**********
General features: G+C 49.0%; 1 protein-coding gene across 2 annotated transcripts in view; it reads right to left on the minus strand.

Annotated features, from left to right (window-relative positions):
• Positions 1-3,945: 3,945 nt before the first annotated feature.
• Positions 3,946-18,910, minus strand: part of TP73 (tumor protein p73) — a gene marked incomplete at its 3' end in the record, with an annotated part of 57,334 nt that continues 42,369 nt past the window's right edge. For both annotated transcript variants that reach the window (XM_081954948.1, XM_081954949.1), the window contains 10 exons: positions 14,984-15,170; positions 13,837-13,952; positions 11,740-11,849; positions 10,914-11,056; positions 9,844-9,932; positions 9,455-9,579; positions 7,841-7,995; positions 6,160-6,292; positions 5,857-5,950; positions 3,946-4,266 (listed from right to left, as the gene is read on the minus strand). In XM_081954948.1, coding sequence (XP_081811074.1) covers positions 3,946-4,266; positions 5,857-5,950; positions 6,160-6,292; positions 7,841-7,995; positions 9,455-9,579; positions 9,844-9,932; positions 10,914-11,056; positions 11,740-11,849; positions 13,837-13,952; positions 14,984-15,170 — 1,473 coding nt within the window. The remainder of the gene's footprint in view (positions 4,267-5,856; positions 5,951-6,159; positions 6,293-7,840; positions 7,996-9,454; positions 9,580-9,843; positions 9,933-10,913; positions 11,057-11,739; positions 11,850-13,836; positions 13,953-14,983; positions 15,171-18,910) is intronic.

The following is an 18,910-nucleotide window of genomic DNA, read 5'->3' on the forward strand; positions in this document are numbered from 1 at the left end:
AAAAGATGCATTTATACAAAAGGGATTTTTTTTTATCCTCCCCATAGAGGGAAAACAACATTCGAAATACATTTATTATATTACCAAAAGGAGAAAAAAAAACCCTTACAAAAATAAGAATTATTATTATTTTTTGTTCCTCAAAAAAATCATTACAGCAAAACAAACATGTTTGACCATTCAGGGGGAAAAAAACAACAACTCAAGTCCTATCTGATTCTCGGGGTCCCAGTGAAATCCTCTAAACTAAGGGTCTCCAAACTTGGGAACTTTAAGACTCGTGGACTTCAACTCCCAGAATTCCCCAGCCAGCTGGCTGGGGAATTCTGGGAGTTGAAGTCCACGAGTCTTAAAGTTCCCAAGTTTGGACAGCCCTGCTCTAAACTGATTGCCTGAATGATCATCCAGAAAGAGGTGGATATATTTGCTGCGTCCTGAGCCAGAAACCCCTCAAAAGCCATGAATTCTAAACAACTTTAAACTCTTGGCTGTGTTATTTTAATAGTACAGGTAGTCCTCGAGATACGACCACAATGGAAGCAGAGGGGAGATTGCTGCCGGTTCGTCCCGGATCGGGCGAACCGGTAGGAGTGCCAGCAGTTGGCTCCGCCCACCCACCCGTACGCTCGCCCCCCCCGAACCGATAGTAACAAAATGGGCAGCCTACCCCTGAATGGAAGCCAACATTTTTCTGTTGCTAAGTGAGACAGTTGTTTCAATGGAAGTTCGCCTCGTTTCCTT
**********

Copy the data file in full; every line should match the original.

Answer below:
General features: G+C 49.0%; 1 protein-coding gene across 2 annotated transcripts in view; it reads right to left on the minus strand.

Annotated features, from left to right (window-relative positions):
• Positions 1-3,945: 3,945 nt before the first annotated feature.
• Positions 3,946-18,910, minus strand: part of TP73 (tumor protein p73) — a gene marked incomplete at its 3' end in the record, with an annotated part of 57,334 nt that continues 42,369 nt past the window's right edge. For both annotated transcript variants that reach the window (XM_081954948.1, XM_081954949.1), the window contains 10 exons: positions 14,984-15,170; positions 13,837-13,952; positions 11,740-11,849; positions 10,914-11,056; positions 9,844-9,932; positions 9,455-9,579; positions 7,841-7,995; positions 6,160-6,292; positions 5,857-5,950; positions 3,946-4,266 (listed from right to left, as the gene is read on the minus strand). In XM_081954948.1, coding sequence (XP_081811074.1) covers positions 3,946-4,266; positions 5,857-5,950; positions 6,160-6,292; positions 7,841-7,995; positions 9,455-9,579; positions 9,844-9,932; positions 10,914-11,056; positions 11,740-11,849; positions 13,837-13,952; positions 14,984-15,170 — 1,473 coding nt within the window. The remainder of the gene's footprint in view (positions 4,267-5,856; positions 5,951-6,159; positions 6,293-7,840; positions 7,996-9,454; positions 9,580-9,843; positions 9,933-10,913; positions 11,057-11,739; positions 11,850-13,836; positions 13,953-14,983; positions 15,171-18,910) is intronic.

The following is an 18,910-nucleotide window of genomic DNA, read 5'->3' on the forward strand; positions in this document are numbered from 1 at the left end:
AAAAGATGCATTTATACAAAAGGGATTTTTTTTTATCCTCCCCATAGAGGGAAAACAACATTCGAAATACATTTATTATATTACCAAAAGGAGAAAAAAAAACCCTTACAAAAATAAGAATTATTATTATTTTTTGTTCCTCAAAAAAATCATTACAGCAAAACAAACATGTTTGACCATTCAGGGGGAAAAAAACAACAACTCAAGTCCTATCTGATTCTCGGGGTCCCAGTGAAATCCTCTAAACTAAGGGTCTCCAAACTTGGGAACTTTAAGACTCGTGGACTTCAACTCCCAGAATTCCCCAGCCAGCTGGCTGGGGAATTCTGGGAGTTGAAGTCCACGAGTCTTAAAGTTCCCAAGTTTGGACAGCCCTGCTCTAAACTGATTGCCTGAATGATCATCCAGAAAGAGGTGGATATATTTGCTGCGTCCTGAGCCAGAAACCCCTCAAAAGCCATGAATTCTAAACAACTTTAAACTCTTGGCTGTGTTATTTTAATAGTACAGGTAGTCCTCGAGATACGACCACAATGGAAGCAGAGGGGAGATTGCTGCCGGTTCGTCCCGGATCGGGCGAACCGGTAGGAGTGCCAGCAGTTGGCTCCGCCCACCCACCCGTACGCTCGCCCCCCCCGAACCGATAGTAACAAAATGGGCAGCCTACCCCTGAATGGAAGCCAACATTTTTCTGTTGCTAAGTGAGACAGTTGTTTCAATGGAAGTTCGCCTCGTTTCCTT